In 2012, Time Magazine reported that over 10% of American households did not have a checking account, often not out of choice. In addition, it said that up to one third of the US population could not access the full range of financial services. Unbanked or underbanked Americans have to pay through the nose to perform everyday financial transactions, just like those who want to send money to unbanked people in developing nations have to pay exorbitant fees to Western Union and other remittance service providers. It is, of course, usually the poorest who are worst affected because the banks see them as too risky or not profitable, but they are not the only ones. People who have faced financial troubles, no matter how temporary, can also have a hard time getting accepted back into the banking system, even after they have got back up on their feet.

Such is the way the financial gatekeepers wield their power, but there is worse.

In an assault on freedom of the press, PayPal has blocked payments to Wikileaks ever since the journalistic non-profit organization released over 250,000 sensitive US diplomatic cables in 2010. VISA, MasterCard and several others continue to do likewise. Payment processors are able to exercise this kind of extra-judicial censorship because they have traditionally stood right between people with money and the causes they want to support.


Sidelining self-appointed gatekeepers

The turning point came when Wikileaks started asking for Bitcoin donations in 2011. These were still early days for the fledgling cryptocurrency, but Bitcoin, as well as the distributed blockchain technology it is built on, were already proving their worth as a solution to the gatekeeper problem.

If you are new to Bitcoin technology, this article is an excellent and easy explanation of how it works under the hood. Instead of keeping transaction and accounting data in a central ledger, as traditional systems do, the Bitcoin network stores multiple copies of that data on computers all around the world. This makes it practically impossible for any central authority to ban or shut down Bitcoin because there is no single person or entity they can go after.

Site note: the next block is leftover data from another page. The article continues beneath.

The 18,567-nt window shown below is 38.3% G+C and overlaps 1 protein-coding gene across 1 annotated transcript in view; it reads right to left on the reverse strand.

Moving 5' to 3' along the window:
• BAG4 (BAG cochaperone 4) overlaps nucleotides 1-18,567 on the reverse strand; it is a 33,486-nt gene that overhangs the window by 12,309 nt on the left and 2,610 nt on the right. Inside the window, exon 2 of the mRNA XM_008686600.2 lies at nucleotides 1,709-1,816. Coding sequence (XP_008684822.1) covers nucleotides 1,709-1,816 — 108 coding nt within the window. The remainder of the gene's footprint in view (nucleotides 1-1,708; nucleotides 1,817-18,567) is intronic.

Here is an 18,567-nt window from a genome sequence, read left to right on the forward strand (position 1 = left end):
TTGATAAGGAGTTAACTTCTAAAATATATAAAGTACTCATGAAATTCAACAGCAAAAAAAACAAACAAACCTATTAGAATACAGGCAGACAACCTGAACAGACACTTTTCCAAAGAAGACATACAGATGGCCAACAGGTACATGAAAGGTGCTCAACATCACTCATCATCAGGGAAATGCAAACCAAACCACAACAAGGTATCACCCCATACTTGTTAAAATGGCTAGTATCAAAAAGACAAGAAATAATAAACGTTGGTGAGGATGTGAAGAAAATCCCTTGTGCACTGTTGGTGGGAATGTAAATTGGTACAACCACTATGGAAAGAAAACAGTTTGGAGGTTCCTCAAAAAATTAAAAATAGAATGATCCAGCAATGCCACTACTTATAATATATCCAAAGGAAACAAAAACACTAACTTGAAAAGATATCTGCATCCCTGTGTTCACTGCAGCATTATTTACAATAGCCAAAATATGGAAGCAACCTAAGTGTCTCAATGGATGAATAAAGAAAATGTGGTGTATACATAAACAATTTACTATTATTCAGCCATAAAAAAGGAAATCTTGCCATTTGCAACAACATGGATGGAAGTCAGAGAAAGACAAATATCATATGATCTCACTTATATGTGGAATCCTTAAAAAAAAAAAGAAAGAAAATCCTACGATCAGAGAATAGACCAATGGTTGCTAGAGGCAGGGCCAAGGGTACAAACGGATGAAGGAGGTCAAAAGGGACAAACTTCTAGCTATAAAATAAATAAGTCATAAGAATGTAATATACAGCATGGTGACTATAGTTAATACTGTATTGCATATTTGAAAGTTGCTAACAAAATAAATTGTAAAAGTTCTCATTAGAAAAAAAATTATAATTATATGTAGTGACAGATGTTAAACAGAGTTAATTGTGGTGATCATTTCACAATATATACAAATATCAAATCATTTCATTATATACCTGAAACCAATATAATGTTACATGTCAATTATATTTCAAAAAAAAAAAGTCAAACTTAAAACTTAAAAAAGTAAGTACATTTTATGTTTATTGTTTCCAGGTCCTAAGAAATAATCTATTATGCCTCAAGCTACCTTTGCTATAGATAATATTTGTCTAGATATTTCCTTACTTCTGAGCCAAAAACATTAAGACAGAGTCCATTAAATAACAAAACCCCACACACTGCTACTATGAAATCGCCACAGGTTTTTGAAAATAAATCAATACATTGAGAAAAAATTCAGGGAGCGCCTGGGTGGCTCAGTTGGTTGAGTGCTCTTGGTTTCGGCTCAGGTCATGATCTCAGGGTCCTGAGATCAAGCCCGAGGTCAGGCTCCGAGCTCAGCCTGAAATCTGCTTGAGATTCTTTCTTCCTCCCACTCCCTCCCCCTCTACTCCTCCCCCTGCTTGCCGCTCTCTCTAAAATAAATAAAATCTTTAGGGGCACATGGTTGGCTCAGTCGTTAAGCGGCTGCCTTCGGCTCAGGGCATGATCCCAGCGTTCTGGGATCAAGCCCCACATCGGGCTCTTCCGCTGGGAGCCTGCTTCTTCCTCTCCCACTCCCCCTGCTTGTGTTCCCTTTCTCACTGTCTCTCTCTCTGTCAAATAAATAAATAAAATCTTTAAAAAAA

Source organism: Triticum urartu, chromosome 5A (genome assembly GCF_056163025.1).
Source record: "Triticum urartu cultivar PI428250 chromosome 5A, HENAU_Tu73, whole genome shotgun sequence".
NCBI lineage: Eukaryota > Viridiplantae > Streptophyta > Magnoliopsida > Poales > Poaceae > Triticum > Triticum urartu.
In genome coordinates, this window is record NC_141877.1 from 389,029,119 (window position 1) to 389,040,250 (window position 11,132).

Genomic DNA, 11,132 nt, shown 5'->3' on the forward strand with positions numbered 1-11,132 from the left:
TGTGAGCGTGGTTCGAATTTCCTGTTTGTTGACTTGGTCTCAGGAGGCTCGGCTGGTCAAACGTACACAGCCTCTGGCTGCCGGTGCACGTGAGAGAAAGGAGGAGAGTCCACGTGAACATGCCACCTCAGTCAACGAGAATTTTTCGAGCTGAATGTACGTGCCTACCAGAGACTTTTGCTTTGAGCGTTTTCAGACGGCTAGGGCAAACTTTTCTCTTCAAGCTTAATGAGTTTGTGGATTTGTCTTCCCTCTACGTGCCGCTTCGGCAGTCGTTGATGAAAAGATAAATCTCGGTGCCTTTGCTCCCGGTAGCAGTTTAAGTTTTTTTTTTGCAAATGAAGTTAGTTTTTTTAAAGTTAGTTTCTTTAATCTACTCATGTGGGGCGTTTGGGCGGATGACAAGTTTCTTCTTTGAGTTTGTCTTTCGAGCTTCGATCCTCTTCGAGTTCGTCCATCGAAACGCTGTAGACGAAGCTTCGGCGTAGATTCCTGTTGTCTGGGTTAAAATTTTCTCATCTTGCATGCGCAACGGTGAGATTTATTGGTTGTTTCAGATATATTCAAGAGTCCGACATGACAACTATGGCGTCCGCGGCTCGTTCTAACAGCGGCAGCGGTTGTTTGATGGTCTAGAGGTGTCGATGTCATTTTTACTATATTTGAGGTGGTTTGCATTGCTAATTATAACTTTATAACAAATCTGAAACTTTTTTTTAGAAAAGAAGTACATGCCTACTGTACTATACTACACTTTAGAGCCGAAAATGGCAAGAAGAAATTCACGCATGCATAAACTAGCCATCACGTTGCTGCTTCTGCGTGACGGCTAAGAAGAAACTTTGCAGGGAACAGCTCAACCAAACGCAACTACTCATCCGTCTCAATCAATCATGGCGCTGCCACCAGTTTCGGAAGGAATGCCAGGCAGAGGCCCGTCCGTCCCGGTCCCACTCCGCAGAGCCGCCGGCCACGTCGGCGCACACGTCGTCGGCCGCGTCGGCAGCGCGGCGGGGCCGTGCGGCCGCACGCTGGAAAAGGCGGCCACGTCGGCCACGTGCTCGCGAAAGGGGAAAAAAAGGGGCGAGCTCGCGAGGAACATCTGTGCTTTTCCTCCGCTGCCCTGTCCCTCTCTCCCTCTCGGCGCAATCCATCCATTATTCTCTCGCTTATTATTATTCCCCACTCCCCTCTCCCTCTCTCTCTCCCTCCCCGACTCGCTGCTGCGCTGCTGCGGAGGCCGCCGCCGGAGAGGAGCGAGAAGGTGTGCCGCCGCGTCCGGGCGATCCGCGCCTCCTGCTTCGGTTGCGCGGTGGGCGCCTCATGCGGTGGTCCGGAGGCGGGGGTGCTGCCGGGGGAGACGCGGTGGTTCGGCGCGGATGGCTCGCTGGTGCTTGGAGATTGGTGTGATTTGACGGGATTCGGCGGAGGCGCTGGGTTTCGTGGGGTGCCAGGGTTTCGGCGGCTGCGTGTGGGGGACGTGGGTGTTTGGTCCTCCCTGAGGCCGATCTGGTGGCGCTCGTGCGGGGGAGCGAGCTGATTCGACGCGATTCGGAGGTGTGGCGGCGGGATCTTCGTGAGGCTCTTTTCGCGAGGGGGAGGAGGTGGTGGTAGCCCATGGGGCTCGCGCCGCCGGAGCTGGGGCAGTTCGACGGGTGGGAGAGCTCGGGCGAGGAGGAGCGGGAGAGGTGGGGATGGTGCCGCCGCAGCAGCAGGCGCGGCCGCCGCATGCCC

Similarly, Bitcoin has no accounts that can be shut down and this makes it hard for anyone to confiscate or freeze your funds, provided you use the system as originally intended and have full and exclusive control of your private keys.

Besides, bitcoin transactions are processed and verified by a network of miners distributed worldwide. This makes it very difficult to obtain the network consensus necessary to reject or reverse any transaction, even if it were possible to identify the sender or recipient of the funds.


No permission required

The short of the story is that Wikileaks did not have to ask anyone permission to start receiving and sending bitcoins because there is indeed no one who can grant or deny that permission. There were no fights, no threats, no violence.

Nothing at all like this:



The aggressive traditional banking system was not overthrown in any sort of adult equivalent of a playground scuffle. The banks were simply sidelined.

For the first time in the history of money, people could bypass both gatekeeper and gate because the gate was no longer the only point of access. This brand new technological invention of the distributed blockchain had irreparably torn down the fence. Satoshi Nakamoto and the Bitcoin community gatecrashed the financial gatekeepers' party and invited the guests to join in the fun outside on the Bitcoin kerb, where everyone was welcome and nobody could be made to leave.


Slamming gates shut

Of course, the biggest financial party is still over at the Fiat Currency Frat House. That is primarily Dollar House, after all, and the large banking institutions still hold the keys because it is their house.

Some banks and financial institutions are actually fighting back against Bitcoin in the only ways they know: either by lobbying higher powers or by shutting the door on account-holders associated with cryptocurrency.

However, when anyone says that the gatekeepers will be able to retain control of the gates and that, "Emerging payment players' biggest challenge is acquiring and nurturing active customers," they are conveniently forgetting that these active customers will come.

In fact, there are millions and billions of them spread around the world, mobile phone in hand, patiently waiting for the technology to mature.